[0009] A method, system, apparatus, and computer program product are presented for load balancing amongst a set of processors within a distributed data processing system. To accomplish the load balancing, a modulo arithmetic operation is used to divide a set of data elements from a data source substantially equally among the processors. Each of the processors performs the modulo arithmetic operation substantially independently. At a particular processor, a data element is retrieved from a data source, and the processor calculates a representational integer value for the data element. The processor then calculates a remainder value by dividing the representational integer value by the number of processors in the distributed data processing system. If the remainder value is equal to a predetermined value associated with the processor, then the data element is processed further by the processor.

BRIEF DESCRIPTION OF THE DRAWINGS

[0010] The novel features believed characteristic of the invention are set forth in the appended claims. The invention itself, further objectives, and advantages thereof, will be best understood by reference to the following detailed description when read in conjunction with the accompanying drawings, wherein:

[0011]FIG. 1A depicts a typical distributed data processing system in which the present invention may be implemented;

[0012]FIG. 1B depicts a typical computer architecture that may be used within a data processing system in which the present invention may be implemented;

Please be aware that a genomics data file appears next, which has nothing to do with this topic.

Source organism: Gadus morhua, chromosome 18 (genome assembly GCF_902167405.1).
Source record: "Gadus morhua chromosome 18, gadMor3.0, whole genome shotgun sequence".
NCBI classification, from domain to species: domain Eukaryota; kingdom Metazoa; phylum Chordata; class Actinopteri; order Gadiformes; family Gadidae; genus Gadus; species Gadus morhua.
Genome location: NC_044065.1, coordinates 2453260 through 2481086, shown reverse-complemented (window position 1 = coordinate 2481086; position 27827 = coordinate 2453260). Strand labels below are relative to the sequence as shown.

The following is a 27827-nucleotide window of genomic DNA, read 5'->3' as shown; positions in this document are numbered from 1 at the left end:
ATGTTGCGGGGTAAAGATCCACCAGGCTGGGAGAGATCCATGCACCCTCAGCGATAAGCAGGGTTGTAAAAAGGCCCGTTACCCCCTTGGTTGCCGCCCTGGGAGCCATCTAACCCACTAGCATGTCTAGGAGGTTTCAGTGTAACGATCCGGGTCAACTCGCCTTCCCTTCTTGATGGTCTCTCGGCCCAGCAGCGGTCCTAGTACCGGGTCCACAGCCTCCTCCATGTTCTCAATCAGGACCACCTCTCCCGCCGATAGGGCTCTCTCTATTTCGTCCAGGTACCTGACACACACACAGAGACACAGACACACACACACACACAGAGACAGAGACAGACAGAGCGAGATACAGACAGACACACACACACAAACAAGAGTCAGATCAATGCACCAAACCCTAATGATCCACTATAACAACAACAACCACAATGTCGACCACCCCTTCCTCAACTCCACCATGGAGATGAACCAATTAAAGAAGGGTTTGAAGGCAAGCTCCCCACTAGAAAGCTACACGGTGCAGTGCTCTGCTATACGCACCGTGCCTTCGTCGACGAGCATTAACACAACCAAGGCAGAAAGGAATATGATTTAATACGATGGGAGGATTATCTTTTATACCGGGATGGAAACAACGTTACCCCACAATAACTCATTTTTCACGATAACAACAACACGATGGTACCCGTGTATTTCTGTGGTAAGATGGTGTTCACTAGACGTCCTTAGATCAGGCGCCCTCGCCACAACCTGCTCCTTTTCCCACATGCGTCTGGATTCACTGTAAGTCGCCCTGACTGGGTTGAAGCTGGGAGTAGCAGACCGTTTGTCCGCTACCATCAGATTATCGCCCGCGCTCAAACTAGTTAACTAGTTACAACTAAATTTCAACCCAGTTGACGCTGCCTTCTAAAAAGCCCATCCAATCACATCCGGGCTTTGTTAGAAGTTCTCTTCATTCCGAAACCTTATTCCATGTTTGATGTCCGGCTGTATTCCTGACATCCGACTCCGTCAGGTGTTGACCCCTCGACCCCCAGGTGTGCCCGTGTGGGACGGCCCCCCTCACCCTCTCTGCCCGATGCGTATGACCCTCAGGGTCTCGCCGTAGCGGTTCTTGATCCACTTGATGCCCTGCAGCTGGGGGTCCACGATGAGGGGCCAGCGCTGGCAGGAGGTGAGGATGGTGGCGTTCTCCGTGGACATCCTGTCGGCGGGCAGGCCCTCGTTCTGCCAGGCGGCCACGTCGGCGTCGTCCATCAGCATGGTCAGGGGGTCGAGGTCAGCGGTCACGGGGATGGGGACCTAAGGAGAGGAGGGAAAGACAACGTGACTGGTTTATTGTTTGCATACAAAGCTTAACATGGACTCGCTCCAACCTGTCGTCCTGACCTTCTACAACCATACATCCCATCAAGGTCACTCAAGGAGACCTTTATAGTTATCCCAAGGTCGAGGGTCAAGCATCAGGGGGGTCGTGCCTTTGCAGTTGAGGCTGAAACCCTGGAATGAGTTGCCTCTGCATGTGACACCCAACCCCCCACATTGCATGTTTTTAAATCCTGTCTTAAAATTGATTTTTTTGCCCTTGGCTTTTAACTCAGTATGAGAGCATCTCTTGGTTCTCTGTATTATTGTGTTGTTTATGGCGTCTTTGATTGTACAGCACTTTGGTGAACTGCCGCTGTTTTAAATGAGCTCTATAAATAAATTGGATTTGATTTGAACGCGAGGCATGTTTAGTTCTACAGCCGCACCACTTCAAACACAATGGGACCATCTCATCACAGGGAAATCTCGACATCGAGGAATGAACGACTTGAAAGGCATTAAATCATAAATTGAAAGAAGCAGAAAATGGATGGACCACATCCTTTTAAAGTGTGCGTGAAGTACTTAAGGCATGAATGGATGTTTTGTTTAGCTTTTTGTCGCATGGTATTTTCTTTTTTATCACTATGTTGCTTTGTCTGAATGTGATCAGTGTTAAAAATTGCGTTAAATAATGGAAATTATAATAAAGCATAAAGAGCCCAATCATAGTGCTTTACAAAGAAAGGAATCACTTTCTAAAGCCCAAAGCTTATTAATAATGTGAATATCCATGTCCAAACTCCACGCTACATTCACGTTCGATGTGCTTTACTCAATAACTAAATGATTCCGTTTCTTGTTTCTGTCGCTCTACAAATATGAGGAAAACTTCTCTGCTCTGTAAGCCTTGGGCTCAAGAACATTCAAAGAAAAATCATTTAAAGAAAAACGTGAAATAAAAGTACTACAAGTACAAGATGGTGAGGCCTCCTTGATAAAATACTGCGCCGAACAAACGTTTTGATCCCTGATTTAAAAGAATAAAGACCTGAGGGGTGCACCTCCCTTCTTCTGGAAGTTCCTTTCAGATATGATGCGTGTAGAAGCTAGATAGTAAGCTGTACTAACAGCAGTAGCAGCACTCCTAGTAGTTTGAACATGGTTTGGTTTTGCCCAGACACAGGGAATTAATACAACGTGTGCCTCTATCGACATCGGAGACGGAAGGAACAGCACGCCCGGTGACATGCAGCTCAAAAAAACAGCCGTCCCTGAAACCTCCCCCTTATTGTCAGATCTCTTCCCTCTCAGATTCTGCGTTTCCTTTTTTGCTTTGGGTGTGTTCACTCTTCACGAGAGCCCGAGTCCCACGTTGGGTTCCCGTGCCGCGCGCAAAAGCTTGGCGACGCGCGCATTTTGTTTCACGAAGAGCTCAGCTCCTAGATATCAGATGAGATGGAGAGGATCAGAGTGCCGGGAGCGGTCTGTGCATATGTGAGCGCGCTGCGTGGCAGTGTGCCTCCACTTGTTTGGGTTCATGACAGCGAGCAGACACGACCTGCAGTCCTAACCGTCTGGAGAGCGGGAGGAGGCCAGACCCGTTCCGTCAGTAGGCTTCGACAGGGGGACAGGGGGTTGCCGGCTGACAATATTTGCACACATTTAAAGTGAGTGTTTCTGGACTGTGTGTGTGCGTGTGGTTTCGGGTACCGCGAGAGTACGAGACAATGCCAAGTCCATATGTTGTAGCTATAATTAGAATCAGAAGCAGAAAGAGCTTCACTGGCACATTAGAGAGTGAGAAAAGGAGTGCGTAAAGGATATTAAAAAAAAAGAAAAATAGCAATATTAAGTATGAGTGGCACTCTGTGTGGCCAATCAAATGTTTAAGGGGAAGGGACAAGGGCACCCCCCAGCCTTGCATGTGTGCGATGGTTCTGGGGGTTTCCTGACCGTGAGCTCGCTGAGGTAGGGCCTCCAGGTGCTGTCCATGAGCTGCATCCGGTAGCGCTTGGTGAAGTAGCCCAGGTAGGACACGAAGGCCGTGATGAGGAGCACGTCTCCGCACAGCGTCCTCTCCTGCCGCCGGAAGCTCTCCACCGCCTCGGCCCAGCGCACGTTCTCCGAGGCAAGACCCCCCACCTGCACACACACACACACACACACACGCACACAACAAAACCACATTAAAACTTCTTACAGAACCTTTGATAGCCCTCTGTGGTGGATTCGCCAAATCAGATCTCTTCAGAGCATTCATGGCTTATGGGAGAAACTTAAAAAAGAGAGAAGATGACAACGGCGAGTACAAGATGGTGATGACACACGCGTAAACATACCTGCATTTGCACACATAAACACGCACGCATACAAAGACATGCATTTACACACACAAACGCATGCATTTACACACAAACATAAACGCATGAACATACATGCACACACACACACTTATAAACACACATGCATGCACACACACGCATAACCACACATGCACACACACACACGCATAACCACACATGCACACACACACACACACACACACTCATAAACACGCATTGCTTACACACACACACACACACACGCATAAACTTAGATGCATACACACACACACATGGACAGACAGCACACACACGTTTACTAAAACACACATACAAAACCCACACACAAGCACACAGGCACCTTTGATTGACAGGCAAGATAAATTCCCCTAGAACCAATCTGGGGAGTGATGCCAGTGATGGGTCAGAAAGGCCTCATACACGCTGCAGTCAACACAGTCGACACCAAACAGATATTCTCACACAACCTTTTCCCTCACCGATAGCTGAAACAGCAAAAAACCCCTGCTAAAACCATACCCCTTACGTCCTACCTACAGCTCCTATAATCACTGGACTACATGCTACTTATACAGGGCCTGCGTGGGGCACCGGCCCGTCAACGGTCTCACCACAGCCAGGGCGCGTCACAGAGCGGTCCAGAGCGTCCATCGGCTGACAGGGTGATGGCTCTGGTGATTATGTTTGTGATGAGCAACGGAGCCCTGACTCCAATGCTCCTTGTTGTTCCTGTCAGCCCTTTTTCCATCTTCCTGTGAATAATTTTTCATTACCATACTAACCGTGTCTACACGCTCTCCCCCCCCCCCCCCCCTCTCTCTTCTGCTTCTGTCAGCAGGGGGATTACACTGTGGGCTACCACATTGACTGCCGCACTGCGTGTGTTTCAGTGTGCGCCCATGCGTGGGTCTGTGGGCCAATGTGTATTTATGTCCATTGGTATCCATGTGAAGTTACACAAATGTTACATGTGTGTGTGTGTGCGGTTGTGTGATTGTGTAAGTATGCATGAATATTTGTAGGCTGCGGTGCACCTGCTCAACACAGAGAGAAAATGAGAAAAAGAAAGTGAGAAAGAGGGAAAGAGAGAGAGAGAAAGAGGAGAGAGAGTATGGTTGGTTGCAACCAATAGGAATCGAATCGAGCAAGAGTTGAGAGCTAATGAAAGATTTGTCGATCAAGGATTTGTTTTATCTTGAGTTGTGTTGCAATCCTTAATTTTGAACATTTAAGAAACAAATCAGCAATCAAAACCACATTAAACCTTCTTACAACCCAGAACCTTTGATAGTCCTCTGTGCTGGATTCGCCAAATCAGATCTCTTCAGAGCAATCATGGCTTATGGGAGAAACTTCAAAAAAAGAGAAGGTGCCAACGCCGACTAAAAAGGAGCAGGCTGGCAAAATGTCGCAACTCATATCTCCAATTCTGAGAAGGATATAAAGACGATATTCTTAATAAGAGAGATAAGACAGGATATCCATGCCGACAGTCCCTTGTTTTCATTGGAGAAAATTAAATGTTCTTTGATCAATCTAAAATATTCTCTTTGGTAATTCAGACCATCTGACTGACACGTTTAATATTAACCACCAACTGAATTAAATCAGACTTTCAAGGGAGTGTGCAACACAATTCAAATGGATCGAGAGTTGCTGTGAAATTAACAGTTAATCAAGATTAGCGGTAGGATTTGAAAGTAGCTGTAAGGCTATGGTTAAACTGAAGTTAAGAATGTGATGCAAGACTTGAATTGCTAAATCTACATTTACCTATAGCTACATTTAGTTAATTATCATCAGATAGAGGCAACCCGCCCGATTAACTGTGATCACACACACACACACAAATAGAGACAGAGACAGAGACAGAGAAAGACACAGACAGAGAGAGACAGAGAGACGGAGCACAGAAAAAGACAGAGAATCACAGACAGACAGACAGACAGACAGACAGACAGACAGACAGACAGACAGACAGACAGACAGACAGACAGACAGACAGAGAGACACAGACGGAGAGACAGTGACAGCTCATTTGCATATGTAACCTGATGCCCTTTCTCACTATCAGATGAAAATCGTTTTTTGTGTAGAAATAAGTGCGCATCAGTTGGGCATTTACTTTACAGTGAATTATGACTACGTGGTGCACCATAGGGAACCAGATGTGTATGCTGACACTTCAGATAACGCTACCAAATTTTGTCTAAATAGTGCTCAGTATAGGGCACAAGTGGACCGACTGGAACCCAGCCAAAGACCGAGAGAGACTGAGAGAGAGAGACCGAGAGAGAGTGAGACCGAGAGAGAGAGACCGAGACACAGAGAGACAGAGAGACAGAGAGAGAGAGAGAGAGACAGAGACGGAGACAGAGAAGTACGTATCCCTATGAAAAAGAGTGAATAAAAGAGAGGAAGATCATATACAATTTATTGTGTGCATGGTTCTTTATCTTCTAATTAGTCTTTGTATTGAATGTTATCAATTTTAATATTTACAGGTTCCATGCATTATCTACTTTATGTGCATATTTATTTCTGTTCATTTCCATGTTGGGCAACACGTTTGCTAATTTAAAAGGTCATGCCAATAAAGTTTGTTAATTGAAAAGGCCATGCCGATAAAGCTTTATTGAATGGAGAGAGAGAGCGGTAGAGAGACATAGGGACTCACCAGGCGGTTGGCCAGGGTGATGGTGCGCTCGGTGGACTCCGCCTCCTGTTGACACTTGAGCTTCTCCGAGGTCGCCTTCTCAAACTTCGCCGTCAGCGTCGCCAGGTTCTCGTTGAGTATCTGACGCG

[0013] FIGS. 2A-2B depict distributed processing systems in which processors access a common datastream or a common datastore to obtain data elements to be processed;

[0014]FIG. 3 depicts an overview of a series of steps that may be performed by each processor in a distributed processing system having multiple processors by which each processor independently determines whether it is responsible for processing a particular data element from a set of multiple data elements;

[0015]FIG. 4 depicts the technique of using modulo arithmetic for computing selection values for data elements at each processor in a distributed processing system;

[0016]FIG. 5 depicts the extraction of data values from predetermined fields within a data element to compute a representational integer value for the data element prior to computing a remainder value, i.e. a computed selection value; and

[0017]FIG. 6 depicts an example in which an embodiment of the present invention is applied to the analysis of a packet stream.

DETAILED DESCRIPTION OF THE INVENTION

[0018] In general, the devices that may comprise or relate to the present invention include a wide variety of data processing technology. Therefore, as background, a typical organization of hardware and software components within a distributed data processing system is described prior to describing the present invention in more detail.

[0019] With reference now to the figures, FIG. 1A depicts a typical network of data processing systems, each of which may implement a portion of the present invention. Distributed data processing system 100 contains network 101, which is a medium that may be used to provide communications links between various devices and computers connected together within distributed data processing system 100. Network 101 may include permanent connections, such as wire or fiber optic cables, or temporary connections made through telephone or wireless communications. In the depicted example, server 102 and server 103 are connected to network 101 along with storage unit 104. In addition, clients 105-107 also are connected to network 101. Clients 105-107 and servers 102-103 may be represented by a variety of computing devices, such as mainframes, personal computers, personal digital assistants (PDAs), etc. Distributed data processing system 100 may include additional servers, clients, routers, other devices, and peer-to-peer architectures that are not shown.